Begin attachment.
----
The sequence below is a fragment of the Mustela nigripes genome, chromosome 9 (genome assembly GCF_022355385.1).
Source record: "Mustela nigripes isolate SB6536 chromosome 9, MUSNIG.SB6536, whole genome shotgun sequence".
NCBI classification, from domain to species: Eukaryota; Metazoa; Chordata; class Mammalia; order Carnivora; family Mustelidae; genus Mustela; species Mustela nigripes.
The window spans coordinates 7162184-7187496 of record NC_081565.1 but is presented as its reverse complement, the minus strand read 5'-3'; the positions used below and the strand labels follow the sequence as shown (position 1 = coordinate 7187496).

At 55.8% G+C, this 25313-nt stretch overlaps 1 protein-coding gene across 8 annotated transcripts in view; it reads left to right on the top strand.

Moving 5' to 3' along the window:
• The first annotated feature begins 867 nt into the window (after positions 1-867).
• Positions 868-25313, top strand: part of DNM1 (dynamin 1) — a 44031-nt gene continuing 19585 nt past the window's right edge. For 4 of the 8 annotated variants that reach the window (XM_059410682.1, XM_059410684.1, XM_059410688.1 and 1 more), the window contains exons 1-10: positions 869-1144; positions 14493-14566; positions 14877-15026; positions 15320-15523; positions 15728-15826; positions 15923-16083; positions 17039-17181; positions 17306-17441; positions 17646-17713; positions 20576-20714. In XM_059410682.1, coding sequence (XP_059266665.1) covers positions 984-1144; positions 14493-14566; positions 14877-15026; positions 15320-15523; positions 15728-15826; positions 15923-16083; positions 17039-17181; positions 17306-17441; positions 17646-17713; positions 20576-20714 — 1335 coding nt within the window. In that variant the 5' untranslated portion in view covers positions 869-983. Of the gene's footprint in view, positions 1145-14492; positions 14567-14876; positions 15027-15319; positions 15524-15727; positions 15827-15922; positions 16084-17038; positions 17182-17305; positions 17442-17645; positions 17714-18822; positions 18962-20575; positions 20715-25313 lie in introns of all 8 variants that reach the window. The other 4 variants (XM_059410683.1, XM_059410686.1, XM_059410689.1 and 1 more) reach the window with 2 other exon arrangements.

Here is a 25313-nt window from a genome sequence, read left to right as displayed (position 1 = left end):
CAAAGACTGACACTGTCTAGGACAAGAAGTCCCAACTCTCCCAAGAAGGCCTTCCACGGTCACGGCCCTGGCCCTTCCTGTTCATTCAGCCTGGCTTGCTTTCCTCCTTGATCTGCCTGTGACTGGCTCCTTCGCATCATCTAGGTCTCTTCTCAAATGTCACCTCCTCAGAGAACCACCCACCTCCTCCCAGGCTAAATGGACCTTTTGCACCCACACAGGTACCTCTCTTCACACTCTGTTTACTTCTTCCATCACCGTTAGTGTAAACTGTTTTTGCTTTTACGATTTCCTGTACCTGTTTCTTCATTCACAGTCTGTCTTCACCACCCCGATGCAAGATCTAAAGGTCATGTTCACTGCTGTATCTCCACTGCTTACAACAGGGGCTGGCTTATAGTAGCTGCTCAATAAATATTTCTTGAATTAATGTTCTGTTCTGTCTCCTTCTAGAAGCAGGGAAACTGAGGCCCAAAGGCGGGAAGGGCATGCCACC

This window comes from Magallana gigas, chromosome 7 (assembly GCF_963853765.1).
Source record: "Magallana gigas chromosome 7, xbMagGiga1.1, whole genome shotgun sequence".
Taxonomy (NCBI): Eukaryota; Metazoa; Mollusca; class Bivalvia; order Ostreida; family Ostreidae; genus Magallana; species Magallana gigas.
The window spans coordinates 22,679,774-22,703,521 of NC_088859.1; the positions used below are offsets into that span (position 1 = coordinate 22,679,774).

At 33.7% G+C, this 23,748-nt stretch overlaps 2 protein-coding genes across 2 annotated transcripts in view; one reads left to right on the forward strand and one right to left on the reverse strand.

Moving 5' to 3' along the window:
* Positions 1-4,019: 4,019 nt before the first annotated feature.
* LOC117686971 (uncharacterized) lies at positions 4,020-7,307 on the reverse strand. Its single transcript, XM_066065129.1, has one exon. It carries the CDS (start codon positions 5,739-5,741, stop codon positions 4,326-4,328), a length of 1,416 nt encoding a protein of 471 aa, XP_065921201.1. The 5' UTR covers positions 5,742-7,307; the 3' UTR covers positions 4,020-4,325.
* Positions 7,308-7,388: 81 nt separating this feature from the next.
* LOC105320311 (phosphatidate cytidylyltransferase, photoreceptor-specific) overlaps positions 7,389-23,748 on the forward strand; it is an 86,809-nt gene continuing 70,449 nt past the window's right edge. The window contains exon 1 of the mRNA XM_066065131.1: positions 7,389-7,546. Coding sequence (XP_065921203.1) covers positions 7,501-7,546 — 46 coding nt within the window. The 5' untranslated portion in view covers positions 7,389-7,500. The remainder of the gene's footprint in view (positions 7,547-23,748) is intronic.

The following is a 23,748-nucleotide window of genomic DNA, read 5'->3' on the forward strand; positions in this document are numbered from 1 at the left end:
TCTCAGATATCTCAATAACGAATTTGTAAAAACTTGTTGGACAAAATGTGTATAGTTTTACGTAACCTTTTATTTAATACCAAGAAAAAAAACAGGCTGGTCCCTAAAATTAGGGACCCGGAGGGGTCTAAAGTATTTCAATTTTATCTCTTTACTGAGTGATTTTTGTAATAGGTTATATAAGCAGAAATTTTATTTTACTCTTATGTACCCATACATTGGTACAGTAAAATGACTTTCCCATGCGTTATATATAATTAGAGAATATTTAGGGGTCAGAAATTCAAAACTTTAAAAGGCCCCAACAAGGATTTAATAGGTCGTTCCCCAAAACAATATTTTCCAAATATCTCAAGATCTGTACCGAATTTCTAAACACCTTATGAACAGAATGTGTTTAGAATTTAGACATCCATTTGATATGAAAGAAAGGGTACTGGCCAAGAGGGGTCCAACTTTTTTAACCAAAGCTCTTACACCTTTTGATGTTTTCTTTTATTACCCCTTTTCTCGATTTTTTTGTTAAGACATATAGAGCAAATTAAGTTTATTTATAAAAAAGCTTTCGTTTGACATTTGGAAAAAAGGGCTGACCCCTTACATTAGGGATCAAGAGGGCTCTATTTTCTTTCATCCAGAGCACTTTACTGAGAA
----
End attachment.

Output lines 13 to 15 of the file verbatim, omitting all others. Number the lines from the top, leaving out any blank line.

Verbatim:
Taxonomy (NCBI): Eukaryota; Metazoa; Mollusca; class Bivalvia; order Ostreida; family Ostreidae; genus Magallana; species Magallana gigas.
The window spans coordinates 22,679,774-22,703,521 of NC_088859.1; the positions used below are offsets into that span (position 1 = coordinate 22,679,774).

At 33.7% G+C, this 23,748-nt stretch overlaps 2 protein-coding genes across 2 annotated transcripts in view; one reads left to right on the forward strand and one right to left on the reverse strand.